Let me begin with a stipulation: I'm neither a journalist nor am I especially knowledgeable about journalistic ethics. But I do find it upsetting when our state's major paper publishes letters that contain allegations and statements it knows to be flat out false.
In the wake of a judge's ruling last week that Sho Dozono violated the rules and thus could not be qualified to received public funding for his mayoral campaign, the Oregonian published a letter that claimed the following (“An absurd spectacle,” 3/22/08 – not available online as of this writing.)
"Now it seems that if a serious candidate attempts to run for office, the leading candidate (who is relying on unlimited private contributions) will join with marginal candidates (who are spending public funds) to ensure that there will be no effective competition."
The editors must know that two statements in this letter are false. First, Sam Adams, the "leading candidate," has voluntarily limited both his contributions and his spending. This is consistent with an earlier pledge that while he supported Voter Owned elections he would not run with the benefit of a system that he voted to implement. Instead, like Dan Saltzman in 2006, he is voluntarily limiting his contributions to $500 a person and his spending to the public financing ceiling. Second, the "marginal candidates" who filed formal complaints against Dozono are all running with private, not public funding.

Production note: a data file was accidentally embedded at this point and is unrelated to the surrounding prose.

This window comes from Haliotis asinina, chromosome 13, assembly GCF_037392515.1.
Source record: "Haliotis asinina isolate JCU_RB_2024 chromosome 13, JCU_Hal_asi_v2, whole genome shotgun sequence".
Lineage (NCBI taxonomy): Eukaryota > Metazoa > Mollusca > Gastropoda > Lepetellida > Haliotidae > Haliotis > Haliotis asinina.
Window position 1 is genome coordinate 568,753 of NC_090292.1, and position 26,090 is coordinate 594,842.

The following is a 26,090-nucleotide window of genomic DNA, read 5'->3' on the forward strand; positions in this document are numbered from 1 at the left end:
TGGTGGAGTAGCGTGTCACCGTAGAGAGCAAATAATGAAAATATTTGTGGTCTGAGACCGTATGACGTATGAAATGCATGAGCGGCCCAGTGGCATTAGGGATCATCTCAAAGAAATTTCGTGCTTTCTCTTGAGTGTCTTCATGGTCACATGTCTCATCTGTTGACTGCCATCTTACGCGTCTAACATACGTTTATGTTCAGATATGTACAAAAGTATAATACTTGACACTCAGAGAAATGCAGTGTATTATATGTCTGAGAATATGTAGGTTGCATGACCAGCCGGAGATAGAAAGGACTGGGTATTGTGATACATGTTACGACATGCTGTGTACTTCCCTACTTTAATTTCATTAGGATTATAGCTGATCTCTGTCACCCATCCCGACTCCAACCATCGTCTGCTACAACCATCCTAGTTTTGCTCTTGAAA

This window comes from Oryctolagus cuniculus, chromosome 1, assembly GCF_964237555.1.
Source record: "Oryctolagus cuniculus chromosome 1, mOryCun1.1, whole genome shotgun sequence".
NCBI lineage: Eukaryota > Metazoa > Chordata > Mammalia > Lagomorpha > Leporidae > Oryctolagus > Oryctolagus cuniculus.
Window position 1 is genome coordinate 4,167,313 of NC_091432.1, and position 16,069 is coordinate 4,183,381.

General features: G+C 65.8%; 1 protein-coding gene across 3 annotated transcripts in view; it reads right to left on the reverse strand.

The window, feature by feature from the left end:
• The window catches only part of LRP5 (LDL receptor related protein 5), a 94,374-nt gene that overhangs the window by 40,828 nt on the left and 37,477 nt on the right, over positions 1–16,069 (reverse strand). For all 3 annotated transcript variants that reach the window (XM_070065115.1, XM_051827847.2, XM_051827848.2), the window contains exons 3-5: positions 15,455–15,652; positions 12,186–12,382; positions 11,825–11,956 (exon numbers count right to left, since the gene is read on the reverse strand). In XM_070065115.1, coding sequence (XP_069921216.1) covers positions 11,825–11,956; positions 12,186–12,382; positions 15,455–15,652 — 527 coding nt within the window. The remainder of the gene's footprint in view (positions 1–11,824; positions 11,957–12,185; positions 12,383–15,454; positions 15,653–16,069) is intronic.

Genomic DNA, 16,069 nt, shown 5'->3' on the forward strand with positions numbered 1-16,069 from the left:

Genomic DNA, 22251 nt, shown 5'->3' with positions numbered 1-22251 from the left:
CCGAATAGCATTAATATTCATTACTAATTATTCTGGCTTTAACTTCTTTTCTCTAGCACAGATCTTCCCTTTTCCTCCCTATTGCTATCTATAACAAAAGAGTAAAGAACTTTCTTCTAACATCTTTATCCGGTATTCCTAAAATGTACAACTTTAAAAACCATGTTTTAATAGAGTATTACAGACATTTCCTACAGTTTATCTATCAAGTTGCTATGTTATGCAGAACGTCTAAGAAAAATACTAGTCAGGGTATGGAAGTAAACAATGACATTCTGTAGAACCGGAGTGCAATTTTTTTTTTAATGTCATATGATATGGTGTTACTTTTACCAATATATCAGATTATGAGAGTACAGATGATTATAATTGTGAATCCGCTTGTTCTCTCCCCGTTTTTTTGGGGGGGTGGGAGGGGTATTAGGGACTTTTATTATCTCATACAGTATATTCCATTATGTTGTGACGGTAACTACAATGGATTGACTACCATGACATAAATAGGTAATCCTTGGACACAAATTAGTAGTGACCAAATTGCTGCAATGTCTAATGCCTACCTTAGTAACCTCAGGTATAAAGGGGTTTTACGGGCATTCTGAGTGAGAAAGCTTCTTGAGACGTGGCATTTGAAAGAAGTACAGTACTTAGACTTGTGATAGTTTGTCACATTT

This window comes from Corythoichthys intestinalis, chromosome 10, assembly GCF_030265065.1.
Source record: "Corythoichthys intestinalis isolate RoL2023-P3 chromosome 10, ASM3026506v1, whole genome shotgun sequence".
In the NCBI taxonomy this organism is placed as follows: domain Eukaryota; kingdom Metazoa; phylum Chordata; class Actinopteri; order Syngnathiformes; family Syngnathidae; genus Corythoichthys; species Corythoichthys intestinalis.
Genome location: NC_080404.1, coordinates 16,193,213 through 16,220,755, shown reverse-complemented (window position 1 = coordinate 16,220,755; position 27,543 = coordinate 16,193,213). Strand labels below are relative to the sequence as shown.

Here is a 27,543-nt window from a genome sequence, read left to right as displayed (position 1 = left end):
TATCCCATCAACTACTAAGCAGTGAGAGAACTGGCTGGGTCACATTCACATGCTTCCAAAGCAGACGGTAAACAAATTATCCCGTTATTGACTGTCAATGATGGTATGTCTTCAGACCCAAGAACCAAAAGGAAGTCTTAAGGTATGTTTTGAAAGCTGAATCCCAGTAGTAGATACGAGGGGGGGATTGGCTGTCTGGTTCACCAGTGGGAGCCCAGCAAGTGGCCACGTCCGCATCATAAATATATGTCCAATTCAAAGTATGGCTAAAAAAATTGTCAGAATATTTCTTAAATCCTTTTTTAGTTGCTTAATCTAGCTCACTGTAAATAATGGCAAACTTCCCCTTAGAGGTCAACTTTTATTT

Why would the Oregonian print such a letter? It's standard practice to print a full range of opinions, even ill-founded ones, but is it really in the public interest to perpetuate false information? Would the paper, for example, print a letter warning enthusiastic Barack Obama supporters to shun the candidate because of his Muslim religion, even after this falsehood has been thoroughly debunked? Or is it somehow kosher if the lies support the paper's editorial position, as is the case with Voter Owned Eections?
What are the ethics about knowingly publishing letters with false information – not controversial opinions, but specific, known-to-be-false claims? I’d like to hear from BlueOregon readers as well as from the Oregonian or other journalists/editors on this.